The guy car wash is your premium car wash service that lets your car smile


Subscribe to Our Newsletter:

Category: chevrolet corvair

Junkyard Gem: 1962 Chevrolet Corvair 700 4-Door Sedan

Recently, we took a look at a solid late-production Chevy Corvair coupe in a Denver junkyard, and some readers couldn’t believe that anybody would throw away such a rare classic. Hold onto your hats, Corvair fans, because eight Corvairs just showed up in the inventory of a yard in Colorado Springs. Because we just saw a coupe from the final couple of years of Corvair production, I’ve selected an early four-door sedan from the eightsome to follow it in this series.

U-Pull-&-Pay got the model years wrong for most of these cars in their system, probably because deciphering serial numbers and build tags from the pre-17-digit-VIN era requires manufacturer-specific knowledge. All eight of these Corvairs are coupes and post sedans; none are hardtop sedans, wagons, pickups, convertibles or vans.

Corvair production came to about 2 million from the 1960 through 1969 model years, and there are still plenty of project Corvairs sitting in garages and driveways, so they’re not particularly hard to find in American wrecking yards nowadays. I’ll run across two or three per year during my junkyard explorations, but finding this many at once at a U-Pull facility is a new experience for me.

The U-Pull-&-Pay employees I asked about these cars told me that a man brought them all in at once and told them that he had quite a few more Corvairs. I’m guessing that this is the result of a Corvair enthusiast with a storage lot purging unneeded parts cars.

The Corvair, with an air-cooled rear-mounted engine, was a radical design by the Detroit standards of its era and remains the most controversial American car ever made. Sales peaked in the 1961 and 1962 model years, began a gradual decline after that, then collapsed in 1966. Production continued through 1969, but by then hardly anyone was paying attention. Perhaps you blame Ralph Nader, or GM’s clumsy attempts to squash Ralph Nader, or the government regulations inspired by Ralph Nader, or the comfortingly traditional Chevy II/Nova, or even the Renault Caravelle.

I recommend that you read Aaron Severson’s exhaustively researched and annotated Corvair history — which begins with the development of a small-car concept at GM during World War II — in order to get the full story.

This car was built during at the Oakland Assembly plant in California, where production of the Chevrolet Four-Ninety kicked off in 1916. Oakland Assembly shut down in 1963, to be replaced by Fremont Assembly (which became NUMMI in 1984 and is now the Tesla Factory) about 25 miles to the southeast. The site of Oakland Assembly is  Eastmont Town Center today.

The engine is a 145-cubic-inch (2.4-liter) air-cooled pushrod boxer-six with dual carburetors and the distinctive “around-the-corner” fan belt system that looked funky but worked well. Horsepower was 80 if you got the three- or four-speed manual transmission and 84 on cars equipped with the two-speed Powerglide automatic transmission.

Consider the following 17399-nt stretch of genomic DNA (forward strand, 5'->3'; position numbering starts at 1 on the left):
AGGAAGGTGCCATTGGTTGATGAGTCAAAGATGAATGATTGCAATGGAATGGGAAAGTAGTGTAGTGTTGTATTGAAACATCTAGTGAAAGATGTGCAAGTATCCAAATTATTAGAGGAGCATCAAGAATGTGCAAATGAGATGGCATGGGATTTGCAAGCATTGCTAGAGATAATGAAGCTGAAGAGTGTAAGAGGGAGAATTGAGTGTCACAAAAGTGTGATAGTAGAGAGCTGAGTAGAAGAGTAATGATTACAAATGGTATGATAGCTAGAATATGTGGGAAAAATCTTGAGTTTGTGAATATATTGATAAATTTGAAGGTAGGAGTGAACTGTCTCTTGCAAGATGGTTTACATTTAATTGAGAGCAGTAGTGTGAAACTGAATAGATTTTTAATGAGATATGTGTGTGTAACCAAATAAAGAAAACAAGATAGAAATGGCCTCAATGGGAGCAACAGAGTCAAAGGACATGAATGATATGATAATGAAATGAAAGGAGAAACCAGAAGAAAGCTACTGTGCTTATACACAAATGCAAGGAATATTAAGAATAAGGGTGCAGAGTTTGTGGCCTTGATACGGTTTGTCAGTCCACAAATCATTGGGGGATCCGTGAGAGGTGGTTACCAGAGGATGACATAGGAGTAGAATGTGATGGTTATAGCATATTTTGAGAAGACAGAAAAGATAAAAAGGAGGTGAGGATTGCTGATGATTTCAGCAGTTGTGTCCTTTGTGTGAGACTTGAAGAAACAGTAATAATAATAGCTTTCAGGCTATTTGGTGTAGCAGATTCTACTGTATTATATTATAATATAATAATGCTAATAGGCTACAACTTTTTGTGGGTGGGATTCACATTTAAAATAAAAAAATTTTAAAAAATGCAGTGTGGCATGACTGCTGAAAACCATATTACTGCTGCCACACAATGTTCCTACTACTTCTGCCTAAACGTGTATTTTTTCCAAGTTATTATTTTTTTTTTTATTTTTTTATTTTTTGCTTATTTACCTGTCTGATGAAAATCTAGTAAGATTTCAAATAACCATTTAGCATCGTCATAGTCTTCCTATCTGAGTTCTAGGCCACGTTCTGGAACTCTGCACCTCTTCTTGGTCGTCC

This car does have the Powerglide, which was shifted via a little lever under the dash, to the left of the radio.

The optional AM-only radio was a $57 option, which comes to about $596 in 2024 dollars (and was worth it in order to listen to the top hits of 1962 on a scratchy mono dash speaker). Note the scary triangle-in-a-circle Civil Defense symbols at 640 and 1240 kHz; those indicated the CONELRAD stations that would give instructions in case Tupolev Tu-95s were on their way bearing thermonuclear bombs.

Below the AM radio is a Pace CB-143 23-channel CB radio of mid-1970s vintage. This unit was sold around the time that C.W. McCall’s CB-centric song “Convoy” was #1 in the music charts. By the way, you can download free MP3s of C.W.’s advice to truckers crossing the Rockies on Interstate 70 — called out via mile marker — via his website.

It appears that about three decades have passed since this car last saw regular use, based on this 1992 West Coast Gas magnetic dash calendar. Just by chance, the 1992 and 2024 calendars are the same, including the leap day in February, so a junkyard shopper who gets this one would find its remaining months relevant for current use.

The 700 was the mid-grade Corvair in 1962, sandwiched between the base 500 and the sporty Monza 900. The MSRP for today’s Junkyard Gem with automatic transmission would have been $2,268, or about $23,704 after inflation. A 1963 Ford Falcon Futura sedan with two-speed Ford-O-Matic automatic started at $2,377 ($24,843 in today’s money), but it was a bigger car with a real coolant-fed heater.

At some point, the owner of this car proudly belonged to both the Pikes Peak Corvair Club and the Corvair Society of America.

This “VAIRFIGNEWTEN” sticker must be some Corvair Society inside joke from decades past.

Worth restoring? There’s very little rust-through plus you’d find a lot of parts donors nearby, but I think it would take at least $20,000 to turn this into a $15,000 car.

Claws at trails through the glue-like ooze of Withlacoochie Swamp! Do you think the Falcon (or Valiant) could have handled that?

Source link